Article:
The **population groups** are based on a previous study
of global variability that found a close match between geographic distribution
of populations and genetic clustering using *structure* to arrange
populations into groups based on patterns of variability (Rosenberg et al. 2002).
This allows the pre-processing of groups to achieve faster results, however
any population can be grouped as desired at the advanced search section.

Only **unrelated individuals** are considered in order to
build all the statistical indexes provided, so the number
of samples and genotypes stored in the data mart are slightly less than
the total number of samples and genotypes present in each database.

From the clickable map at the frontpage you can select any population
(individual dots on the map) or group of populations (coloured according
to the listed geographic groupings) to activate the quick search function.
The same information is obtained from an advanced search.

Multiple population selection is permitted, up to a maximum 5 populations or groupings. Selection of any combination of populations builds
the custom query and the pre-calculated statistical summaries are generated
from the merged genotype data accordingly.

The **frequencies tab** will contain each frequency set, the visual bar-chart translations and the complete dataset group
bar-charts, and summary
bar-charts arranged by major population-group.

The **statistics tab** will contain each STR's
information in a population-per-row arrangement, showing sample size (N), all the alleles found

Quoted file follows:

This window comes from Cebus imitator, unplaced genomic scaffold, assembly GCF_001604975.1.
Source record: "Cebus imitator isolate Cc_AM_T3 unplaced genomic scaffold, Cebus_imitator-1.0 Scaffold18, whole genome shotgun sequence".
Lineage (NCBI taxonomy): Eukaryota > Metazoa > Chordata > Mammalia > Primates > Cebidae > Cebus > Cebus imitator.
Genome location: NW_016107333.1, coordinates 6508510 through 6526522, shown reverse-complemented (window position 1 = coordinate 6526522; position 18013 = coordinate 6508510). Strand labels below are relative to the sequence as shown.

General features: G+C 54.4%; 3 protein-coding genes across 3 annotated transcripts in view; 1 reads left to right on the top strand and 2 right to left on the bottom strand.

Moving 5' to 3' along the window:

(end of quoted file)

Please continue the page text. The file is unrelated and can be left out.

on the population set queried (alleles), minor allele (MA),
minor allele frequency (MAF), observed and expected heterozygosities
(H_{OBS} and H_{EXP}), and certain relevant statistical indexes:
local inbreeding (F_{S}) for single populations, genetic differentiation
(F_{ST}) for groups of populations, and the informativeness for group
assignment (I_{n}). For visual aid, the F_{ST} values are written
in yellow when it starts to be significative (>0.05), in orange when it is significative
(>0.15) and in red when it is highly differentiative (>0.25).

When available, the **downloads tab** allows the user to retrieve
all the statistical information in a single csv formatted file, separated by ";".
Genotypes from alternative datasets are also available for download using
the population filters defined by the user's queries.

The algorithms used for calculating the expected **heterozygosities**
and the *F-statistics* have been taken from
"Principles of Population Genetics" (Hartl 1997, Sinauer Associates) and from
"Population Genetics, a concise guide" (Gillespie 1998, Johns Hopkins University Press),
following Dr. David McDonald's advice from his
worked example of calculating *F-statistics* from genotypic data.

The *In* values are computed using equation (4) from
"Informativeness of Genetic Markers for Inference of Ancestry"
(Rosenberg 2003, Am. J. Hum. Genet. 73:1402-1422)